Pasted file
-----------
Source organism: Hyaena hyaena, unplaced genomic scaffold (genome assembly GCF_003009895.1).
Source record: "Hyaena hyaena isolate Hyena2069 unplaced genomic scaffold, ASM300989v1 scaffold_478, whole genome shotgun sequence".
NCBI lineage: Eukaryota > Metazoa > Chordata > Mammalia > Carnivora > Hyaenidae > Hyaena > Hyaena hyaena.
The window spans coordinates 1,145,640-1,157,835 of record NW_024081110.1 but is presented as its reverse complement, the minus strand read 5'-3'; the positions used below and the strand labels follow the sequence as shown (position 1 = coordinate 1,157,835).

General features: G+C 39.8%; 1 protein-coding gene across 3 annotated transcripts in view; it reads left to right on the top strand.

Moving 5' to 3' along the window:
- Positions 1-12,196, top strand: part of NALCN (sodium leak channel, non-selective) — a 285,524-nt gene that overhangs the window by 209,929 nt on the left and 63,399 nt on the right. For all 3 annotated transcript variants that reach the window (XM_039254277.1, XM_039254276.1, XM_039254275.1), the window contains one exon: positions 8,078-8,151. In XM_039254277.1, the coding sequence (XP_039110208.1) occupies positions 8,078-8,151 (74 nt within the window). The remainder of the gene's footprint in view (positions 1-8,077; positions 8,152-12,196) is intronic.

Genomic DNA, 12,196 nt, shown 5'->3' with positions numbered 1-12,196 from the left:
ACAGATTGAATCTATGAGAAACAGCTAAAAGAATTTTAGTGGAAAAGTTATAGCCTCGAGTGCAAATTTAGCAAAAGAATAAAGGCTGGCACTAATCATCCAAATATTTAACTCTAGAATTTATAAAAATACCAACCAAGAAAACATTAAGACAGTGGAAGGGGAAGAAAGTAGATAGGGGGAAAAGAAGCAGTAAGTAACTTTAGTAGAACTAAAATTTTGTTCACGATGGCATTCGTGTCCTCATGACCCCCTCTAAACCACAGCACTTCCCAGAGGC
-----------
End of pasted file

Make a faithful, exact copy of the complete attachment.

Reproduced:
Source organism: Hyaena hyaena, unplaced genomic scaffold (genome assembly GCF_003009895.1).
Source record: "Hyaena hyaena isolate Hyena2069 unplaced genomic scaffold, ASM300989v1 scaffold_478, whole genome shotgun sequence".
NCBI lineage: Eukaryota > Metazoa > Chordata > Mammalia > Carnivora > Hyaenidae > Hyaena > Hyaena hyaena.
The window spans coordinates 1,145,640-1,157,835 of record NW_024081110.1 but is presented as its reverse complement, the minus strand read 5'-3'; the positions used below and the strand labels follow the sequence as shown (position 1 = coordinate 1,157,835).

General features: G+C 39.8%; 1 protein-coding gene across 3 annotated transcripts in view; it reads left to right on the top strand.

Moving 5' to 3' along the window:
- Positions 1-12,196, top strand: part of NALCN (sodium leak channel, non-selective) — a 285,524-nt gene that overhangs the window by 209,929 nt on the left and 63,399 nt on the right. For all 3 annotated transcript variants that reach the window (XM_039254277.1, XM_039254276.1, XM_039254275.1), the window contains one exon: positions 8,078-8,151. In XM_039254277.1, the coding sequence (XP_039110208.1) occupies positions 8,078-8,151 (74 nt within the window). The remainder of the gene's footprint in view (positions 1-8,077; positions 8,152-12,196) is intronic.

Genomic DNA, 12,196 nt, shown 5'->3' with positions numbered 1-12,196 from the left:
ACAGATTGAATCTATGAGAAACAGCTAAAAGAATTTTAGTGGAAAAGTTATAGCCTCGAGTGCAAATTTAGCAAAAGAATAAAGGCTGGCACTAATCATCCAAATATTTAACTCTAGAATTTATAAAAATACCAACCAAGAAAACATTAAGACAGTGGAAGGGGAAGAAAGTAGATAGGGGGAAAAGAAGCAGTAAGTAACTTTAGTAGAACTAAAATTTTGTTCACGATGGCATTCGTGTCCTCATGACCCCCTCTAAACCACAGCACTTCCCAGAGGC